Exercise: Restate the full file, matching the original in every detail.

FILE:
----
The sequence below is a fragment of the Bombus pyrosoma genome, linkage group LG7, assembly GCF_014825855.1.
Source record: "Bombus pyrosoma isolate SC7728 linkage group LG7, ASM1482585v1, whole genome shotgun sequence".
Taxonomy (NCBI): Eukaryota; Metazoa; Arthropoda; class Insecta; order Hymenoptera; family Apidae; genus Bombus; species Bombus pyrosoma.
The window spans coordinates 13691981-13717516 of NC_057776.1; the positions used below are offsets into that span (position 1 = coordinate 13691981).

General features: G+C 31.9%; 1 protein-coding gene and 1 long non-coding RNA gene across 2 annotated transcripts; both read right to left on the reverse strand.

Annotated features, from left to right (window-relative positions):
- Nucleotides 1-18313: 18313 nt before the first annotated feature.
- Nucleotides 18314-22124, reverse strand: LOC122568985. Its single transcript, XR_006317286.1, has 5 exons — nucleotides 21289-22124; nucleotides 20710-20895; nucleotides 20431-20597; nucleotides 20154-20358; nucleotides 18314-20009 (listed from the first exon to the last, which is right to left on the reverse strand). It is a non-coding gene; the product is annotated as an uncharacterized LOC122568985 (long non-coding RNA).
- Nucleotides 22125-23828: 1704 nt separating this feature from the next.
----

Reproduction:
The sequence below is a fragment of the Bombus pyrosoma genome, linkage group LG7, assembly GCF_014825855.1.
Source record: "Bombus pyrosoma isolate SC7728 linkage group LG7, ASM1482585v1, whole genome shotgun sequence".
Taxonomy (NCBI): Eukaryota; Metazoa; Arthropoda; class Insecta; order Hymenoptera; family Apidae; genus Bombus; species Bombus pyrosoma.
The window spans coordinates 13691981-13717516 of NC_057776.1; the positions used below are offsets into that span (position 1 = coordinate 13691981).

General features: G+C 31.9%; 1 protein-coding gene and 1 long non-coding RNA gene across 2 annotated transcripts; both read right to left on the reverse strand.

Annotated features, from left to right (window-relative positions):
- Nucleotides 1-18313: 18313 nt before the first annotated feature.
- Nucleotides 18314-22124, reverse strand: LOC122568985. Its single transcript, XR_006317286.1, has 5 exons — nucleotides 21289-22124; nucleotides 20710-20895; nucleotides 20431-20597; nucleotides 20154-20358; nucleotides 18314-20009 (listed from the first exon to the last, which is right to left on the reverse strand). It is a non-coding gene; the product is annotated as an uncharacterized LOC122568985 (long non-coding RNA).
- Nucleotides 22125-23828: 1704 nt separating this feature from the next.